Michael Thomas Sadler was one of them. He was a member of Parliament for the Tory party when he established a parliamentary committee to examine the working conditions of children in factories and mills cf. Engels Dickens had often observed and criticized the heartless treatment of working children, presumably as a result of his own experience as a young child working long hours in a factory. He had seen the poverty of children living in poorhouses, and he emphasized the importance of educating the poor rather than punishing them for being in a destitute situation.

These rules were seen as more humane, even incorporating mandatory attendance in school, but they were overall still ruthless towards children. Depending on their age, the average working hours for children were determined to be between nine and thirteen a day, six days a week cf.

Dickens was a great supporter of children's rights, which were rather nonexistent in Victorian times. His idea then turned into a novel that prompted to restore kindness and humanity within Victorian society.

Dickens's Social Criticism Dickens was a social reformer and he knew that an open critique of society's shortcomings would not help in spreading his opinion, and his readers would be rather offended.

Therefore, he wrapped his criticism in an entertaining Christmas story inviting the reader to form their own understanding of what society was lacking. Dickens criticized the large divide between the rich and poor in British society, where the wealthy were only interested in their financial gain and the poor ended up in workhouses or debtor's prison.

As mentioned before, Dickens disapproved of the cruel treatment of children. In A Christmas Carol he introduces Bob Cratchit's son, Tiny Tim, as a small and disabled young boy, to prompt his readers into feeling empathy and compassion towards children but also towards the entire underprivileged population.

In addition to that he confronts the upper classes with their lack of private charity, and the insufficiency of a welfare system from the government. Poverty Poverty is one of the most prominent themes in the novel.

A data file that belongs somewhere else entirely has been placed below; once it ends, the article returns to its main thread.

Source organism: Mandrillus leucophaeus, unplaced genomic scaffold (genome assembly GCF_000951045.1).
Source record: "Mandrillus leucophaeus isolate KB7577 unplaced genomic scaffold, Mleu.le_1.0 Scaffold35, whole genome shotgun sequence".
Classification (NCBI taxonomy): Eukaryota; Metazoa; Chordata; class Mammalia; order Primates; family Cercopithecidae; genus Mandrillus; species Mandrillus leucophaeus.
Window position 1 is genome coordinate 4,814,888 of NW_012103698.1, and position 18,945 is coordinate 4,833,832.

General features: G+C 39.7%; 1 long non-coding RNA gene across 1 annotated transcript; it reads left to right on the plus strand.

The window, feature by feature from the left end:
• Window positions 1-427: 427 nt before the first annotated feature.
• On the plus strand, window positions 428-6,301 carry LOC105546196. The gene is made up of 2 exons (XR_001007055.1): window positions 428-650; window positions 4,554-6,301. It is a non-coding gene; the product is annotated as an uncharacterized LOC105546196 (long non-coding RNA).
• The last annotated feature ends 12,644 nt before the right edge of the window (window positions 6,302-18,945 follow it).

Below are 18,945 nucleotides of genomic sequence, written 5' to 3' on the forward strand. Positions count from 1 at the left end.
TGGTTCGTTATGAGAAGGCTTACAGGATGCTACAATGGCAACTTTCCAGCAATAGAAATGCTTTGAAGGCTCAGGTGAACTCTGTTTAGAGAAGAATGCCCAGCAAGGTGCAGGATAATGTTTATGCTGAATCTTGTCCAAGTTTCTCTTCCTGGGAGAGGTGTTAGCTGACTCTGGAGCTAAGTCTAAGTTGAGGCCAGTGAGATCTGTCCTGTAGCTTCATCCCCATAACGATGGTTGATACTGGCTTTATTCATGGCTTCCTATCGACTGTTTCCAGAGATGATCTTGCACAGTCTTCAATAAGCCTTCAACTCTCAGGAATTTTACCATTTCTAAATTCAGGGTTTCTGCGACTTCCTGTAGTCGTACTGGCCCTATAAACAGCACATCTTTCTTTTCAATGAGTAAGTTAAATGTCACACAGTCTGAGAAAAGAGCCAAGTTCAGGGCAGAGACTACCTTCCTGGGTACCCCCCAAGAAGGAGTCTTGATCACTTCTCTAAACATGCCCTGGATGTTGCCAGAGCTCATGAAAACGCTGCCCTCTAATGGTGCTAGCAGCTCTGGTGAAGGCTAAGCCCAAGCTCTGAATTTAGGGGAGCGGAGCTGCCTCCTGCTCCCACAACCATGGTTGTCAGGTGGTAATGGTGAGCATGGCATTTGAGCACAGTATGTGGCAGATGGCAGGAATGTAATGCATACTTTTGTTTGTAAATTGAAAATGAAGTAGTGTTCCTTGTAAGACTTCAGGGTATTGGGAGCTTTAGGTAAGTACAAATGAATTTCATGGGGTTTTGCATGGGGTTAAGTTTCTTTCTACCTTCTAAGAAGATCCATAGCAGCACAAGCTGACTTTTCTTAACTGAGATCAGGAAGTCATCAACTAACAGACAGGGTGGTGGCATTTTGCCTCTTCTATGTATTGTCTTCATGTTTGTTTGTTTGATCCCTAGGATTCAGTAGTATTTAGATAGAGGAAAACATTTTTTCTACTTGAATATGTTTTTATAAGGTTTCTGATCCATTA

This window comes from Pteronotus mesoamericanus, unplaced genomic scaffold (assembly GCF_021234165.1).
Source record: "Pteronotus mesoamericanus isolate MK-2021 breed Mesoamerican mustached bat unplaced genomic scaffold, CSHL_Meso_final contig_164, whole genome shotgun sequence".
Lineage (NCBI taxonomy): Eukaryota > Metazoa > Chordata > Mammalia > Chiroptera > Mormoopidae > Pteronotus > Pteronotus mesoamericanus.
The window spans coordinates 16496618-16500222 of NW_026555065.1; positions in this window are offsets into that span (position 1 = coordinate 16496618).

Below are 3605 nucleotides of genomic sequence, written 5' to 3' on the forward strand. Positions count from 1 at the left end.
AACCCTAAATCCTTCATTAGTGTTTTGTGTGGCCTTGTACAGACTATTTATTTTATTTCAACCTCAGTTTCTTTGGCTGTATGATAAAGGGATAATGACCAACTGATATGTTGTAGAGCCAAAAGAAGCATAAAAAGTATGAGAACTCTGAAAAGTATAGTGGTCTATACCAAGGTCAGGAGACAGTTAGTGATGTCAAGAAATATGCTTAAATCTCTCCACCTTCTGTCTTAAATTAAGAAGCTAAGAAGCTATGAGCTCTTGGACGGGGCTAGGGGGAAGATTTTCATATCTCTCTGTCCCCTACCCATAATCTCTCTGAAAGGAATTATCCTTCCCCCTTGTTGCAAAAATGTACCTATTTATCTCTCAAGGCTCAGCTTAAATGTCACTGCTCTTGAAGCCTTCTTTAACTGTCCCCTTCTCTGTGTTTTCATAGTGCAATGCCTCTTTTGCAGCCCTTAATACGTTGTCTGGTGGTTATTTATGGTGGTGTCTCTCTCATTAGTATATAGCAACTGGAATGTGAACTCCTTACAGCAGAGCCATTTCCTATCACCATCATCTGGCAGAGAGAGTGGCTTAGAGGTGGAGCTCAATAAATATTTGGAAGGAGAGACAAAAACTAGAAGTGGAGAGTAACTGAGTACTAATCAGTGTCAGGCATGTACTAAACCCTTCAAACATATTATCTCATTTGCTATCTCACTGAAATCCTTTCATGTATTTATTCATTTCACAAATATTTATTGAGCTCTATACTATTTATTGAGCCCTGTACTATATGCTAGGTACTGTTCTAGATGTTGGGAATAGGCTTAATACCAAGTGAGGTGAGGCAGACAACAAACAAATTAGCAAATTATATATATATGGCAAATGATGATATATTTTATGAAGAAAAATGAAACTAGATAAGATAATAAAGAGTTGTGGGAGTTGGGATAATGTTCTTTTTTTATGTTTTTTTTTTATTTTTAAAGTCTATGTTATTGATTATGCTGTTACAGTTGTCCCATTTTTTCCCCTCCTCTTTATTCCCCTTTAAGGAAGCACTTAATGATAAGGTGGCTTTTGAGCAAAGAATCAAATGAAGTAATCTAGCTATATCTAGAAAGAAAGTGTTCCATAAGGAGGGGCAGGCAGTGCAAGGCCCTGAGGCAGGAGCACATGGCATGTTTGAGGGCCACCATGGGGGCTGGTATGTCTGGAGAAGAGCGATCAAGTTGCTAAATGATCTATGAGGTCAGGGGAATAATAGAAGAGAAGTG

In the mid-nineteenth century, the divide in society between very rich people like Scrooge and very poor people like the Cratchits was growing tremendously.

Victorian society mostly ignored, but at the same time took advantage of the poor among them by letting them work hard under cruel working conditions.

While Scrooge is greedy about his money and keeps everything to himself, he lets his poor clerk Bob Cratchit work for a measly salary in a freezing office.

It is a sad place because he almost has to beg to get Christmas Day off work, though it was not yet a habit to have the day off to celebrate with the family. Yet the pursuit of wealth is not feasible for people like Scrooge's clerk, because he has a house and a family to care for. They live in Camden Town in the suburbs of London.

A Christmas Carol

Scrooge and the second spirit find Mrs. Cratchit and the children preparing their Christmas dinner, and everyone is happy when their eldest daughter Marta finally comes home to celebrate with them.

They make the most of their small festivities and embace the holiday for the fact that the entire family can be together. Dickens shows the humanity and the morale of the poor, reminding his readers that this is the most essential part of Christmas.

Bob makes a toast in honor of Mr. Scrooge thanking him for their dinner, because without his work he could not have provided this meal for his family: Even though his working conditions at Scrooge's seem inhuman and exploitative, it shows that Bob is pleased to have constant work at all, and he is a very loyal and honorable employee.

Nonetheless, the family's clothes are old and worn out and there is no money to be spent on any luxuries: At least they do not live in a poorhouse and they can afford a modest Christmas dinner. When poor people did not have the money to pay for food it was quite common for them to run into debts, which they could never pay back. This is what happened to Dickens's father and many others at the time. According to the New Poor Law of they would eventually be confined to a workhouse or debtor's prison.